The key to talking with your child—or anyone—about race is the same key to discussing any complex subject: openness. Start an open dialog with your child about race early in their life. Make it a comfortable subject of conversation—for you, and for your child.


Find descriptive words you are comfortable using. Check out the MultiracialSky Glossary for expanded definitions of 60 race-related terms, including 30 heritage-affirming words used today to describe people with a variety of racial and ethnic heritages.


Start with words describing color such as brown or tan, or the colors of foods. The Colors of Us [below] has wonderful descriptive color words.


Teach your children words they can use to identify themselves, and terms people with other heritages use to identify themselves. (Examples: multiracial, Amerasian, Latina.)


Talk with your child about names for different racial and ethnic heritages. The descriptions and words you use may evolve and change over time, or as the socially predominant terms evolve. (Examples: African American, Black American, Native American, European American, Asian American, Mexican, White, Black, Cuban, Irish)


When talking about race in scientific terms, the fact remains that there is only one human race. This is a fact and statement we should equip our children with. However, especially as parents, we must also recognize that the societal construct of different and distinct races affects everyone.

For thinking and talking about race and racism

A People’s History of the United States
By Howard Zinn

The portion of American History missing from traditional textbooks. The U.S. history of women, African Americans, Native Americans, immigrants of all nationalities, the working class and the poor.

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Everyday Acts Against Racism
Edited by Maureen Reddy

A collection of essays by parents (mostly mothers) raising children of color. Some of the authors are multiracial.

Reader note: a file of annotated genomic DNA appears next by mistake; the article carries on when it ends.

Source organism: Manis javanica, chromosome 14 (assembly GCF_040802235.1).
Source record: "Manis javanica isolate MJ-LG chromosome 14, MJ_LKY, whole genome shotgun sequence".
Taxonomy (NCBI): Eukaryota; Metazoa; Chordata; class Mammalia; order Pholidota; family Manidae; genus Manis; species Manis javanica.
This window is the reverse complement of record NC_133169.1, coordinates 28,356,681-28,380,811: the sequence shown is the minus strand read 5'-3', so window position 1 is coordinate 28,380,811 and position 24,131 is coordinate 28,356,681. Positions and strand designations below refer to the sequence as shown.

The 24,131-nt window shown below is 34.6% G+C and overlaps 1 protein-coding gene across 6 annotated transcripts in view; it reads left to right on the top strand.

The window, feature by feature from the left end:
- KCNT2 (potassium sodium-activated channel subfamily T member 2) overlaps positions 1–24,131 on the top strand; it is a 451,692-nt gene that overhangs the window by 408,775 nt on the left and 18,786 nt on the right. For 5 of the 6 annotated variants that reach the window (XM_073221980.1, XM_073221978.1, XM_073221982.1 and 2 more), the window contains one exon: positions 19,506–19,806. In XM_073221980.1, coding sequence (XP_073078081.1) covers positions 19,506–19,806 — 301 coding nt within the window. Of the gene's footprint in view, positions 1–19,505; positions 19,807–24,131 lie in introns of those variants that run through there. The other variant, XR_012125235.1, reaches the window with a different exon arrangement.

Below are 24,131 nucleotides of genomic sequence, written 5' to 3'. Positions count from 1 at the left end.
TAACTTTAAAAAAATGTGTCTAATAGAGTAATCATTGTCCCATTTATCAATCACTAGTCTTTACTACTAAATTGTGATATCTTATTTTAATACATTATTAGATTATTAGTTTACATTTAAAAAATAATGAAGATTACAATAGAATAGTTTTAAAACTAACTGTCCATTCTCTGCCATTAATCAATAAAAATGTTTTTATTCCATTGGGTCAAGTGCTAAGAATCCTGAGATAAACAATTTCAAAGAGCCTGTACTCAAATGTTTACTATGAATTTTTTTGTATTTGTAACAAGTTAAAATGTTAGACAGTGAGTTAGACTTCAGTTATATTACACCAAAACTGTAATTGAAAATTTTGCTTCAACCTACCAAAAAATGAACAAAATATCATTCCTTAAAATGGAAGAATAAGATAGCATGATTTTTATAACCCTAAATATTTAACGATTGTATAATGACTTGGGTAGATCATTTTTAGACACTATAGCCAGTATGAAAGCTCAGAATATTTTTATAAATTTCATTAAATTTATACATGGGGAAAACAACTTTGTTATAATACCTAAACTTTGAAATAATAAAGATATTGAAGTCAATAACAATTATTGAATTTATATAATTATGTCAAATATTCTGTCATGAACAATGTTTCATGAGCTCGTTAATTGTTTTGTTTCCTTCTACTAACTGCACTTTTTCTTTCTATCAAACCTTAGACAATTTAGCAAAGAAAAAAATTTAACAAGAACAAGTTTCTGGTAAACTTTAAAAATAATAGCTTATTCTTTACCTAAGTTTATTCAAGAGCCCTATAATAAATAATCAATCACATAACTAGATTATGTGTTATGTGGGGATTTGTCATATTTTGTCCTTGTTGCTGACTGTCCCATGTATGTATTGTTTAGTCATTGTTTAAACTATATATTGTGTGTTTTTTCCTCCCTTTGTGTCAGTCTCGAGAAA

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Some of My Best Friends
Edited by Emily Bernard

Deep, well-crafted essays about interracial friendships by 16 writers.

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About Skin Color and Race

The Colors of Us
Written and Illustrated by Karen Katz

The perfect book to begin the conversation with your child about skin color. Uses positive language to discuss the limitless variety of tones of the color brown.

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Skin Again
Written by bell hooks, Illustrated by Chris Raschka

Poetic words accompanied by beautiful paintings. This book conveys a strong message that you cannot know who someone is simply by looking at them.

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All the Colors We Are:
The Story of How We Get Our Skin Color

Written by Katie Kissinger, Photographs by Wernher Krutein

Simply explained scientific history of where and how humans get their skin color. In English and Spanish. NOTE: Multiracial families are presented as atypical following these two sentences: “Usually people with light skin have children with light skin. People with dark skin usually have children with dark skin.”

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All the Colors of the Earth
Written and Illustrated by Sheila Hamanaka

Flowing text paired with paintings of children of all skin tones. Multiracial children and interracial couples shown.

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Shades of Black
Written by Sandra L. Pinkney, Photographs by Myles Pinkney

Photographs and positive language show the variety of skin color, eye color, and hair texture present in children with Black American heritage.

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Amazing Grace
Written and Illustrated by Mary Hoffman

Clearly narrated story of an imaginative girl who overcomes classmates’ limitations of her because of her skin color and gender.

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Anti-Racist Parent

For parents committed to raising children with an anti-racist outlook. News and parent essays about anti-racist parenting.

Race: The Power of an Illusion

What is this thing called race? The three-part PBS documentary film and its accompanying online resources.

RACE: A Project of the American Anthropological Association

The educational goal of the RACE project is to help individuals of all ages better understand the origins and manifestations of race and racism in everyday life by investigating race and human variation through the framework of science.